Going 'Green' Starts with Buying Green

Managers considering the LEED program revisit their department's product procurement process

By Renee L. Shroades  

Every day, maintenance and engineering managers specify, approve and purchase products that impact the health of building occupants and the environment. Increasingly, managers and their organizations recognize the potential benefits of environmentally friendly products and are taking a closer look at purchasing practices.

Managers who want to create a greener purchasing strategy can participate in the U.S. Green Building Council’s Leadership in Energy and Environmental Design for Existing Buildings (LEED-EB) program. The program requires that participants verify their efforts in minimizing the use of products, materials and chemicals that can harm the environment.

Managers at the Ada County Courthouse and Administration Building in Boise, Idaho — which achieved a silver rating in the LEED-EB program — use the program as a benchmarking tool for their purchasing processes. Recently, the county’s building operations department and purchasing department collaborated in developing a policy to increase the county’s use of environmentally preferable products and services, says Selena O’Neal, the county’s environmental specialist.

“By including environmental considerations in purchasing decisions, Ada County can promote practices that improve public and worker health, conserve natural resources, reduce waste and reward environmentally conscience manufacturers while remaining fiscally responsible,” O’Neal says.

Managers need to understand that implementing such a purchasing program doesn’t happen quickly, says David Logan, Ada County’s director of operations. It requires research, support and commitment from the entire organization.

Setting Standards

One of the first steps in creating a green purchasing program is clarifying the term environmentally friendly in regard to products and materials and locating goods to meet the definition.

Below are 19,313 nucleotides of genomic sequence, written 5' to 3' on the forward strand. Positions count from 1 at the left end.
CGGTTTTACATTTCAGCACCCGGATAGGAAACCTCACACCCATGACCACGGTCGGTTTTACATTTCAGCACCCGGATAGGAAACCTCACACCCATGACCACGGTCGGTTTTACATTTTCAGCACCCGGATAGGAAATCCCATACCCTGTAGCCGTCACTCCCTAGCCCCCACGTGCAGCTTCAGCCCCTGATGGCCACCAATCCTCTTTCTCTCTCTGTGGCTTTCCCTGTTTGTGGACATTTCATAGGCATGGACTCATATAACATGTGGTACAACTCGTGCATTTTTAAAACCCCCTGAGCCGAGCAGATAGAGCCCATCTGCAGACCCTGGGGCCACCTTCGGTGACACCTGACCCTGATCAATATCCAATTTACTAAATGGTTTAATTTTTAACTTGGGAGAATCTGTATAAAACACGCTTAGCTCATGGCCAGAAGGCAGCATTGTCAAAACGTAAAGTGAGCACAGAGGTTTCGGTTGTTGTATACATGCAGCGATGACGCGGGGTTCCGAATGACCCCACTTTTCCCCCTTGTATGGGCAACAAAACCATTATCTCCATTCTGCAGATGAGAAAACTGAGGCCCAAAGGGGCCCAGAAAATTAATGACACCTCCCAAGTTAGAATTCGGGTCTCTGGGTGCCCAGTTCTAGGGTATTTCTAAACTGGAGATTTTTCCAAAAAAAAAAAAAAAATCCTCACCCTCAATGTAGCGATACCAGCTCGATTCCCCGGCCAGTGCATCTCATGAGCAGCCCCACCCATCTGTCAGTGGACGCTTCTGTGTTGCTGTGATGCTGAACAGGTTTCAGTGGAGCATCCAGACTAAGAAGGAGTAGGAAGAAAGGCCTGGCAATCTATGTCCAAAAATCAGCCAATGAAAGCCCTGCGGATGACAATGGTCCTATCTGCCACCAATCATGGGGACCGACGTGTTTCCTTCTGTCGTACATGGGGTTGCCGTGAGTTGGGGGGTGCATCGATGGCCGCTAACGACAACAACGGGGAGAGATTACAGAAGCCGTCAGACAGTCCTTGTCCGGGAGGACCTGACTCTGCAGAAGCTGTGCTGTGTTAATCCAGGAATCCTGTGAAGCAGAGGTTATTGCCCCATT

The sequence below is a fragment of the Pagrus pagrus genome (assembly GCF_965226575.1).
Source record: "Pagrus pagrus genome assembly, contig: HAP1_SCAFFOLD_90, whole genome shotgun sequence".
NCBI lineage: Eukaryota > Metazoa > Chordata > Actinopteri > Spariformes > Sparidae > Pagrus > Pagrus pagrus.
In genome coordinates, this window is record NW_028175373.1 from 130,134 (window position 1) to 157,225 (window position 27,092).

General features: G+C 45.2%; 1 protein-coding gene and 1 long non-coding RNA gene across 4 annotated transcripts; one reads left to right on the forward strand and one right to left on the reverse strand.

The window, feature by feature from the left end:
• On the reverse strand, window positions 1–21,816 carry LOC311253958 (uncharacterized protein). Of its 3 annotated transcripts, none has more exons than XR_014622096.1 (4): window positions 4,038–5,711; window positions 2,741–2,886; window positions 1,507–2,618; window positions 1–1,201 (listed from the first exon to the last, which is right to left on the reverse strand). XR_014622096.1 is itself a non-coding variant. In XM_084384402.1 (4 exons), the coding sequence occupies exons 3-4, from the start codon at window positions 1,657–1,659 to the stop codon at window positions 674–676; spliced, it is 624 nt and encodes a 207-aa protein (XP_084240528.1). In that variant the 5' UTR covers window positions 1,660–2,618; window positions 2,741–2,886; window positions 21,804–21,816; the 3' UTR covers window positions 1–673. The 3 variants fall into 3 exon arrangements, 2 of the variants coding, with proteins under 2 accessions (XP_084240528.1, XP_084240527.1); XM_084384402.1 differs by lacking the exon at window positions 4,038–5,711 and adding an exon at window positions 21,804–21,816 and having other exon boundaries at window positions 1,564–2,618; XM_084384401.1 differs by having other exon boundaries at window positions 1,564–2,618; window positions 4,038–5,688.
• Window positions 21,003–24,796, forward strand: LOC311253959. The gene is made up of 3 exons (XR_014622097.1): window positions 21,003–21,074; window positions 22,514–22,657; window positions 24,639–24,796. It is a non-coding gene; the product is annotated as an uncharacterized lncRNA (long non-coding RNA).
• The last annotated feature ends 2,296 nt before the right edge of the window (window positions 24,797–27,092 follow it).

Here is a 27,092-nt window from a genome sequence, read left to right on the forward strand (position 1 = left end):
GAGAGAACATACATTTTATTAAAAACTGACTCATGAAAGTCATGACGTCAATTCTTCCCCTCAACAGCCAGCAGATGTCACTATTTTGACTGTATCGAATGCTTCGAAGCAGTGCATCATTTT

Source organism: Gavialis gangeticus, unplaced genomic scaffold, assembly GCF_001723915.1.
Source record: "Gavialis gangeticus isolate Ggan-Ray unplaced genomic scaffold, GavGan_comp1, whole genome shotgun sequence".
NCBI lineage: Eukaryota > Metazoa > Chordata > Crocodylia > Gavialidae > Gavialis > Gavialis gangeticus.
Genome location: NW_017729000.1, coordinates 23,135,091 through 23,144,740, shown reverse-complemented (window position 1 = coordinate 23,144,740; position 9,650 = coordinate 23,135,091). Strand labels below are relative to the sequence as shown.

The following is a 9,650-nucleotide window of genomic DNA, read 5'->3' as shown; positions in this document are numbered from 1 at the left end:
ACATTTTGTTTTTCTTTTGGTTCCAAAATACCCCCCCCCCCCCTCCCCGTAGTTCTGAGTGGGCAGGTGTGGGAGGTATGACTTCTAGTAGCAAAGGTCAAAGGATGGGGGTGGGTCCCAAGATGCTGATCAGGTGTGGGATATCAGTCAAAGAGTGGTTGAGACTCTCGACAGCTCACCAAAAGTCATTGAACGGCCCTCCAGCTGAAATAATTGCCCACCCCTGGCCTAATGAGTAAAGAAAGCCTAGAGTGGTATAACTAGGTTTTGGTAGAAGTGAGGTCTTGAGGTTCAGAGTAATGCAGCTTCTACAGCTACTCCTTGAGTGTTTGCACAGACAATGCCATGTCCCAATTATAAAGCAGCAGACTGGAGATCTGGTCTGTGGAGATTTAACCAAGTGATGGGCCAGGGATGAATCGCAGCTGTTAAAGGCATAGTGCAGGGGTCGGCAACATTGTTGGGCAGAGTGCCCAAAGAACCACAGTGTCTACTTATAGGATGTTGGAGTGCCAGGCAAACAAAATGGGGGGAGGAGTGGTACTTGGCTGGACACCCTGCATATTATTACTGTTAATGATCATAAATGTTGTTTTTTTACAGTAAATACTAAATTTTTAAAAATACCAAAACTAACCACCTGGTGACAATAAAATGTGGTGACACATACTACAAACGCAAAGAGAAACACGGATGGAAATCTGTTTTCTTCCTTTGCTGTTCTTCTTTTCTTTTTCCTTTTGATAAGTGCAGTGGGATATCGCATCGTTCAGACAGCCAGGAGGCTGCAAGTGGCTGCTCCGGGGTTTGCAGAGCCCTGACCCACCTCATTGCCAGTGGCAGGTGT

“The LEED program helped us with resources to find products, like cleaning chemicals, that meet the certification criteria,” says Steve Strope, facility manager for the Washington Department of Ecology in Olympia, Wash., which also received a silver rating in the LEED-EB program.

Like many program participants, Strope often refers to Green Seal, an independent, non-profit organization that identifies products that minimize toxic pollution and waste, conserve resources and habitats, and minimize global warming and ozone depletion. Managers can turn to Green Seal’s web site — www.greenseal .org — for information on its standards and product recommendations.

“The Green Seal list really helps me,” Strope says. “I don’t have time to do research on individual products to see if they will or won’t harm the environment.”

Managers also can hire a consultant to recommend products or turn to in-house staff members with expertise in determining a product’s environmental friendliness.

“We have environmental scientists in the building,” Strope says. “We’re fortunate that they can review the criteria that many people would not understand.”

Product vendors also can provide information on ways their products meet environmental and performance requirements. Organizations that have set environmental goals, such as achieving LEED-EB certification, should require product and service vendors to provide documentation stating their offerings meet the criteria.

“We rely on our vendors heavily to get us a green product that is certified by the cleaning industry and Environmental Protection Agency,” says Matt Gallo, chief engineer for Amerimar Realty Management Company’s Denver Place facility, which has a gold certification in the LEED-EB program. “We have some great vendors who have helped us tremendously.”

If managers are unable to find green products that meet their department’s performance standards, they might want to consult vendors for other options.

“If our vendors bring something new to our attention, we’ll try it out and see how well it works and if we receive any complaints,” Gallo says. As the demand for green products grow, more products are becoming available, and their cost is decreasing. Today, managers do not have to compromise environmental standards to meet their budgets.

Gallo says his organization’s costs for cleaning the building remained steady when it switched to environmentally friendly cleaning chemicals.

“We were quite surprised about that,” he says. “We thought it would much more expensive.”


Another critical step in implementing a green purchasing program is establishing cooperation with other departments and building occupants in the organization, and with outside contractors.